More People, More Places
Open assemblies have spread quickly all over the country and thankfully, some humanitarian aid made it to the country, proving once and for all, that there's no economic blockade but chavista inefficiency.
This Friday, open assemblies were held in Anaco, Barinas, Coche, Cumaná, Lechería, Lobatera, Los Teques and Colonia Tovar, among other locations, repeating the phenomenon of mass attendance (more sensible now with the certainty that they haven’t been repressed,) while a video of National Assembly Speaker Juan Guaidó asking citizens to pay attention to the instructions the lawmakers will give about the January 23 protest went viral. Later, in an interview with Efecto Cocuyo, Guaidó said that he won’t succumb to pressures and will follow the route that’s already established to exercise the competences of the Presidency. The National Assembly’s Board met with Swedish ambassador Tommy Strömberg and with honorary general consul Robert Rehder, while Puerto Rico’s governor Ricardo Rosselló Nevares recognized Guaidó as interim president (?) honoring his “commitment to democracy,” saying that Puerto Rico “is ready to cooperate with the necessary aid and logistics to set in motion the Humanitarian Rescue Plan.” By day’s end, an extraordinary session of the OAS Permanent Council was convened for Thursday 24, by request of eight member states, to consider “the recent events in Venezuela.”
The teachers of the Central University of Venezuela protested for their miserable salaries and to complain that they haven’t received the year’s first payment, nor payment for the debts pending since last year. Herve Verhoosel, spokesman of the United Nations World Food Programme, said in Geneva that Venezuelan migrants are suffering a high risk of food insecurity, so they fear that “the mass exodus, one of the greatest in Latin America’s history, will continue in 2019.” The programme’s aid has been focused on Colombia because Venezuela hasn’t requested help; however, UNICEF announced the distribution of 100 tons of nutritional supplies for 150,000 children in the country, an evidence of how much we need the humanitarian aid that the regime has so far refused to request and/or accept. Similarly, later in the day, official outlets reported the arrival of medicines for hemodialysis, showing that there’s never been an economic blockade but rather a profound negligence.
This Friday, Diosdado Cabello issued a statement about almost every sensible topic in the chavista agenda: the ELN’s presence in the country and the mention made by Colombian authorities about this in the official report of the attack suffered in Bogota; the “threat” that they’ve made out of what they originally called a “media show”; the impossibility of scaring chavismo because they “come from the street” and the Armed Forces’ unflinching loyalty. “If they think that we’ll surrender just because they disregard Nicolás Maduro, they’re wrong,” he explained while calling for an “open assembly” for early this Saturday.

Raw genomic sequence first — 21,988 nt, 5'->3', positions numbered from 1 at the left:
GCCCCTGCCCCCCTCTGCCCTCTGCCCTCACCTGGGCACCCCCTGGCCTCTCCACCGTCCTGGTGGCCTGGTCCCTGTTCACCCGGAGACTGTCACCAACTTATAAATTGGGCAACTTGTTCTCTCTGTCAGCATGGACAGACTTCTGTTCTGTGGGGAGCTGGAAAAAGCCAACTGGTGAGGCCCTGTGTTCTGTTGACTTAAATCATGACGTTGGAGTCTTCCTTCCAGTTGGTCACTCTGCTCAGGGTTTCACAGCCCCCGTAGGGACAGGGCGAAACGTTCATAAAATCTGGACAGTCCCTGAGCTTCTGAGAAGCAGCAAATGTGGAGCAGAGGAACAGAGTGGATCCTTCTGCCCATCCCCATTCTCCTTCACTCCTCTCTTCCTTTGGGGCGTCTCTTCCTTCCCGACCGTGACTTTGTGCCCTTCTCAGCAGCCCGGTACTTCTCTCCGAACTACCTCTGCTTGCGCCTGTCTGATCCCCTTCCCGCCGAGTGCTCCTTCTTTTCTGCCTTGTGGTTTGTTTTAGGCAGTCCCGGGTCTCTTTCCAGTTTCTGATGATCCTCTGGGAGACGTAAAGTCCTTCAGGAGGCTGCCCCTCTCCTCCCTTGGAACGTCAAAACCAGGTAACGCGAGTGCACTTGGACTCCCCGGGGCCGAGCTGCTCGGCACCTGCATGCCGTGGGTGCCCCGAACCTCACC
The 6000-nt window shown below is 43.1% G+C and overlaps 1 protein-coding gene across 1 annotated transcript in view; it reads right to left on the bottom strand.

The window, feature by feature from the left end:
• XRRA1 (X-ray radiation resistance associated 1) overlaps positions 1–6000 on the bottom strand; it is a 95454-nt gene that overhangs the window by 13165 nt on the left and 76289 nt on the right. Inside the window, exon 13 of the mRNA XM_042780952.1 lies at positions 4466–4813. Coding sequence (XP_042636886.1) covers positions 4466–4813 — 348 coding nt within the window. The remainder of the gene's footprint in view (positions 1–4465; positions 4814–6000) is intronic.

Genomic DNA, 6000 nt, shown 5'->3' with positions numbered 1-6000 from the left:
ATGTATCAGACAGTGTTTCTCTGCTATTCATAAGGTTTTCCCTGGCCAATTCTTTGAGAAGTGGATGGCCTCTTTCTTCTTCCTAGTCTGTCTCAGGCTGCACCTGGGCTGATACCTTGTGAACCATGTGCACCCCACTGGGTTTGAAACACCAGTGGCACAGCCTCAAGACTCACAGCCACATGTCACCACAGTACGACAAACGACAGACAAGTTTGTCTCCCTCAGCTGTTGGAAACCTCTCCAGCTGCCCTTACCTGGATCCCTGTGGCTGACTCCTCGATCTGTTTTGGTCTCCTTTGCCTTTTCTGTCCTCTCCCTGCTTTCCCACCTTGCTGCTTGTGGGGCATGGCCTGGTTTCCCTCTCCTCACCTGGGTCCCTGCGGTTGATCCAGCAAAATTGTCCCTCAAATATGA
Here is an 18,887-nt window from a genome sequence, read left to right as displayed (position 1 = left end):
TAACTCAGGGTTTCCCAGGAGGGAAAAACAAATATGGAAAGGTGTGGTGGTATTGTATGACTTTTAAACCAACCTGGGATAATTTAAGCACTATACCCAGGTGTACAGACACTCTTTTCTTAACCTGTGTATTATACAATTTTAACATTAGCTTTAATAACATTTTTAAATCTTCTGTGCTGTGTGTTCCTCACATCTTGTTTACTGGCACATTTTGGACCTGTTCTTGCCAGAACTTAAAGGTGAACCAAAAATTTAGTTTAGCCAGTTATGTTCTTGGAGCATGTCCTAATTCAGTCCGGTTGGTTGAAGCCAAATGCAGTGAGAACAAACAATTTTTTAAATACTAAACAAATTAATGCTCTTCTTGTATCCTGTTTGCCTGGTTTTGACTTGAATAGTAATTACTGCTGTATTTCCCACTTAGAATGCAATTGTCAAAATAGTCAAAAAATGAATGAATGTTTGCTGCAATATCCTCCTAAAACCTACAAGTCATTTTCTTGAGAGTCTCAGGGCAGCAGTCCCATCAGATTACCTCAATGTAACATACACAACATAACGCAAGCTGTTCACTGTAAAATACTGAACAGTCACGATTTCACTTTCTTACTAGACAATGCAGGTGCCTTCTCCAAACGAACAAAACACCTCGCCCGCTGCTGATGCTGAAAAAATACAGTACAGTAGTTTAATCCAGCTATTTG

After the report of the payment that PDVSA made to Repsol with six oil shipments to clear a part of the accumulated debts with the Spanish firm (the default is still selective) several government accounts tweeted each picture that the Venezuelan delegation took of Tareck El Aissami in Ankara with the Turkish President, Recep Erdogan, with whom he allegedly agreed the refinement of Venezuelan gold in Turkey. Meanwhile, Interior Minister Néstor Reverol announced a Security Plan in the University Hospital of Caracas “to eradicate criminal practices”; sadly, he didn’t explain whether this includes the exotic dancers and the blackouts. Omar Prieto, Zulia’s imposed governor, threatened to split the state from the country in case there came a transition government. His reason is that the entity contains the largest oil reserves and best agricultural lands, as well as gold and diamonds in the lake’s basin, but he didn’t mention blackouts, smuggling or violence.
A appeal disguised as an accomplishment
Nicolás tweeted on Friday night: “I had a productive meeting with European Union ambassadors. We talked about topics of common interest and opened channels for dialogue and understanding, in the context of respect and people’s self-determination.” The fun part is that the tweet was posted with a picture of the meeting and the EU’s delegation’s proxemics show obstinacy. Still expecting the reply to the appeal he sent to President Donald Trump through an interview in Univisión, the usurper and his team remain very mistaken regarding the political moment and their strategy; so much so, that the campaign on social networks showing the testimonies of “loyalists” using the presidential sash seems to have been made by traitors. Such a dreadful thing!
The National Assembly keeps setting the usurper’s agenda and we hadn’t seen that situation for a long time. Chavismo doesn’t have new offers, only coercion, fear and blackmail. It’s absurd to deny the legitimacy of the opposition’s requests which, in the end, are the requests of all the people regardless of their political tendencies: the inflation this week has increased its voraciousness and we’re all desperate in view of the impossibility of dealing with the phenomenon and overcome it. Misery makes us equal, who wants to be loyal to hunger?
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